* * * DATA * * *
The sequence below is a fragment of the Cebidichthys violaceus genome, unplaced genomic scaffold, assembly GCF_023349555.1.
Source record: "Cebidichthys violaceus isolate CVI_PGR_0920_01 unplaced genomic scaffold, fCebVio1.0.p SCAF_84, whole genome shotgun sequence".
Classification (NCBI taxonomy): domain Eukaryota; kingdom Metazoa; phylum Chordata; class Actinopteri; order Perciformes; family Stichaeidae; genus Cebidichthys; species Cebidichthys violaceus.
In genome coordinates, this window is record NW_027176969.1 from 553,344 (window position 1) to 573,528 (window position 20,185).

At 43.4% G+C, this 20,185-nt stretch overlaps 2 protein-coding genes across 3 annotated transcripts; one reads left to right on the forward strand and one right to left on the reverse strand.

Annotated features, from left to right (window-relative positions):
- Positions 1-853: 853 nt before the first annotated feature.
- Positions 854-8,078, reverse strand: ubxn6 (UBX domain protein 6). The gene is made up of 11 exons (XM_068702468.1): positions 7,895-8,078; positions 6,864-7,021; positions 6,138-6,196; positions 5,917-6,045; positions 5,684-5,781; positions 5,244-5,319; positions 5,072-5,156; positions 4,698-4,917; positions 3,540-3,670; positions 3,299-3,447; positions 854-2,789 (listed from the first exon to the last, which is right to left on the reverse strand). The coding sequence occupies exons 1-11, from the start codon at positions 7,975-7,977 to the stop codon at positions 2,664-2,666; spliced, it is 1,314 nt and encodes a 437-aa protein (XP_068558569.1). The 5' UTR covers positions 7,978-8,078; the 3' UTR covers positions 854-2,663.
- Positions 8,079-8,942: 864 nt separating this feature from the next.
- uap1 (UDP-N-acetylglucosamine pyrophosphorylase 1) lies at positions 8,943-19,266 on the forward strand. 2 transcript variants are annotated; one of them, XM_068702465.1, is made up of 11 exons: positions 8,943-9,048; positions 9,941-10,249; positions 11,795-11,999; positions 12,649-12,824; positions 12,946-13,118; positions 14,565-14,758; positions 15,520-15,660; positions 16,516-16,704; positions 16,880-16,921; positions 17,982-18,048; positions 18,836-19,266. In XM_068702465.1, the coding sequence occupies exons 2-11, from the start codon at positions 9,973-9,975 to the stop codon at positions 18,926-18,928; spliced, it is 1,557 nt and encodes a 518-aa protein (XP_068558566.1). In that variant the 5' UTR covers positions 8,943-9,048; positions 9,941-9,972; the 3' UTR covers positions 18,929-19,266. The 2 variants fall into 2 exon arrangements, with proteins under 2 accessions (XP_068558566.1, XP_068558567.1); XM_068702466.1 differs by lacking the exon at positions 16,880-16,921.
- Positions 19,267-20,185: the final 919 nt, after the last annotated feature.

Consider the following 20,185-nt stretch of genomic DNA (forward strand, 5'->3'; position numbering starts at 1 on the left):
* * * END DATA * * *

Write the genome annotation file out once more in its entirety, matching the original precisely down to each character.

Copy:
The sequence below is a fragment of the Cebidichthys violaceus genome, unplaced genomic scaffold, assembly GCF_023349555.1.
Source record: "Cebidichthys violaceus isolate CVI_PGR_0920_01 unplaced genomic scaffold, fCebVio1.0.p SCAF_84, whole genome shotgun sequence".
Classification (NCBI taxonomy): domain Eukaryota; kingdom Metazoa; phylum Chordata; class Actinopteri; order Perciformes; family Stichaeidae; genus Cebidichthys; species Cebidichthys violaceus.
In genome coordinates, this window is record NW_027176969.1 from 553,344 (window position 1) to 573,528 (window position 20,185).

At 43.4% G+C, this 20,185-nt stretch overlaps 2 protein-coding genes across 3 annotated transcripts; one reads left to right on the forward strand and one right to left on the reverse strand.

Annotated features, from left to right (window-relative positions):
- Positions 1-853: 853 nt before the first annotated feature.
- Positions 854-8,078, reverse strand: ubxn6 (UBX domain protein 6). The gene is made up of 11 exons (XM_068702468.1): positions 7,895-8,078; positions 6,864-7,021; positions 6,138-6,196; positions 5,917-6,045; positions 5,684-5,781; positions 5,244-5,319; positions 5,072-5,156; positions 4,698-4,917; positions 3,540-3,670; positions 3,299-3,447; positions 854-2,789 (listed from the first exon to the last, which is right to left on the reverse strand). The coding sequence occupies exons 1-11, from the start codon at positions 7,975-7,977 to the stop codon at positions 2,664-2,666; spliced, it is 1,314 nt and encodes a 437-aa protein (XP_068558569.1). The 5' UTR covers positions 7,978-8,078; the 3' UTR covers positions 854-2,663.
- Positions 8,079-8,942: 864 nt separating this feature from the next.
- uap1 (UDP-N-acetylglucosamine pyrophosphorylase 1) lies at positions 8,943-19,266 on the forward strand. 2 transcript variants are annotated; one of them, XM_068702465.1, is made up of 11 exons: positions 8,943-9,048; positions 9,941-10,249; positions 11,795-11,999; positions 12,649-12,824; positions 12,946-13,118; positions 14,565-14,758; positions 15,520-15,660; positions 16,516-16,704; positions 16,880-16,921; positions 17,982-18,048; positions 18,836-19,266. In XM_068702465.1, the coding sequence occupies exons 2-11, from the start codon at positions 9,973-9,975 to the stop codon at positions 18,926-18,928; spliced, it is 1,557 nt and encodes a 518-aa protein (XP_068558566.1). In that variant the 5' UTR covers positions 8,943-9,048; positions 9,941-9,972; the 3' UTR covers positions 18,929-19,266. The 2 variants fall into 2 exon arrangements, with proteins under 2 accessions (XP_068558566.1, XP_068558567.1); XM_068702466.1 differs by lacking the exon at positions 16,880-16,921.
- Positions 19,267-20,185: the final 919 nt, after the last annotated feature.

Consider the following 20,185-nt stretch of genomic DNA (forward strand, 5'->3'; position numbering starts at 1 on the left):